Source: Sherman Publications

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Property values up in Oxford, Addison

by CJ Carnacchio

February 27, 2013

There's good news for beleaguered homeowners tired of being told their largest investment is worth less and less each year.

The State Equalized Values (SEV) of residential properties in Oxford and Addison townships increased by an average of 3.99 percent and 1.08 percent, respectively, based on the 2013 assessments from the Oakland County Equalization Division (OCED)

SEV is equal to approximately 50 percent of a property's fair market value.

"It's really nice to see things are looking up again," said Oxford Township Supervisor Bill Dunn. "I've hated seeing people lose money on their homes or owe more than they're worth. That's not the American Dream at least not the one I remember.

"Maybe this is a sign that things are going to get back to way they used to be or the way they're supposed to be. I hope so."

This is the second year Oxford's residential SEVs increased on average. Last year, the values went up by 0.8 percent.

Addison Township Supervisor Bruce Pearson wasn't surprised by the increase.

"Our houses are selling and they're selling for actually more than what people are asking," he said. "We think the bad times are behind us."

That certainly wasn't the case last year when Addison's residential SEVs decreased by an average of 3.34 percent.

Pearson noted how he knows of a house on Noble Rd. that "within hours of it (being put on the market), there were people bidding on it."

"(The homeowners) took the first bid and people were willing to go higher, but they were locked into a contract," he said.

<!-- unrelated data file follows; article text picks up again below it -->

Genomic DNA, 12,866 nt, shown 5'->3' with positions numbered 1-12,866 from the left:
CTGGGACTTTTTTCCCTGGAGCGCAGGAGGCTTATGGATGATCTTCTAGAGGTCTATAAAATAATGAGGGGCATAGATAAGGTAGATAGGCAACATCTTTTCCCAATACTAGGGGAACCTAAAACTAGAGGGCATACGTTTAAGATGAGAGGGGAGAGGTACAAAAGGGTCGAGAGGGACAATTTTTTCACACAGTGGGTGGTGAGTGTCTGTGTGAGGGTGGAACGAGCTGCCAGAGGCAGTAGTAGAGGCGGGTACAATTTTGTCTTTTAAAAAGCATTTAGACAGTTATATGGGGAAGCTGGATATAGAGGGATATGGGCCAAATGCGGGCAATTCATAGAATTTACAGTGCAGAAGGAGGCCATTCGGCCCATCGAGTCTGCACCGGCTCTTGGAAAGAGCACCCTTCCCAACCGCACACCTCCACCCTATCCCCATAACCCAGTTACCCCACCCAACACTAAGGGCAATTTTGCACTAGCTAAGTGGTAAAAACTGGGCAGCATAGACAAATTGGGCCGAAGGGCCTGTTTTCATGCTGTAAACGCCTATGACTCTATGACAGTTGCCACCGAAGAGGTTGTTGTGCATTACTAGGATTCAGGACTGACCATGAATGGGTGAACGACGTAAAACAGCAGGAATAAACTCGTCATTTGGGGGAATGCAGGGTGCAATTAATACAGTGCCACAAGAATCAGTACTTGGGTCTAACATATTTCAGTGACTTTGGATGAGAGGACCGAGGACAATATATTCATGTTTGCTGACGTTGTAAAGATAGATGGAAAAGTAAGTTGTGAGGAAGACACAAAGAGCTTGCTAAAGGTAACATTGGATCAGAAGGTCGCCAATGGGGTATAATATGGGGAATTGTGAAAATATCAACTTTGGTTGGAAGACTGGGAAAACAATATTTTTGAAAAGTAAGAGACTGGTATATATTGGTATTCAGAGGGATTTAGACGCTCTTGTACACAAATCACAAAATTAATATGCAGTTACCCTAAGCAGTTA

Pearson knows of another home on Lake George Rd. where the appraisal came in higher than the sale price.

"Before, the appraisals all came in lower than what the people were bidding and they were having a hard time getting mortgages," the supervisor said. "Now, they seem to be doing better. I hope that the bad times are behind us."

Countywide, residential properties increased by an average of approximately 1 percent. The last time residential values increased for the county as a whole was in 2006.

"We're seeing sales activity picking up, prices going up," said OCED Manager Dave Hieber. "Obviously, interest rates (influence) the real estate market heavily and the interest rates have been favorable for at least the last year."

Fewer foreclosures is another factor contributing to increased property values.

"We're starting to see the number of foreclosures diminish," Hieber said. "There's still a significant number around the county, but it's less than what it was."

In 2012, the county had a total of 5,108 foreclosures. "That's down from the worst year so far, which was 2010 (when the county had) 9,290," Hieber said.

But just because the county's residential values increased as a whole for this year, it doesn't mean everyone in every single community benefited.

"It's really not a one-size-fits all," Hieber said. "There's still some areas in the county that are seeing some significant decreases."

The communities with the largest drop in average value were the cities of Pontiac (17.77 percent), Hazel Park (15.5 percent) and Oak Park (10.75 percent).

The communities with the largest increase in average value were Northville (6.27 percent), Bloomfield Hills (5.86 percent) and Pleasant Ridge (5.84 percent).

Average values dropped in 13 communities, but were up in Oakland's other 39 cities and townships. The county's 10 villages were included with their respective townships.

It should be noted that individual values vary from community to community, street to street and property to property.

When asked if he believes this year's increase is an isolated thing or the beginning of a trend, Hieber replied, "We're expecting further improvement in the residential market for next year as well."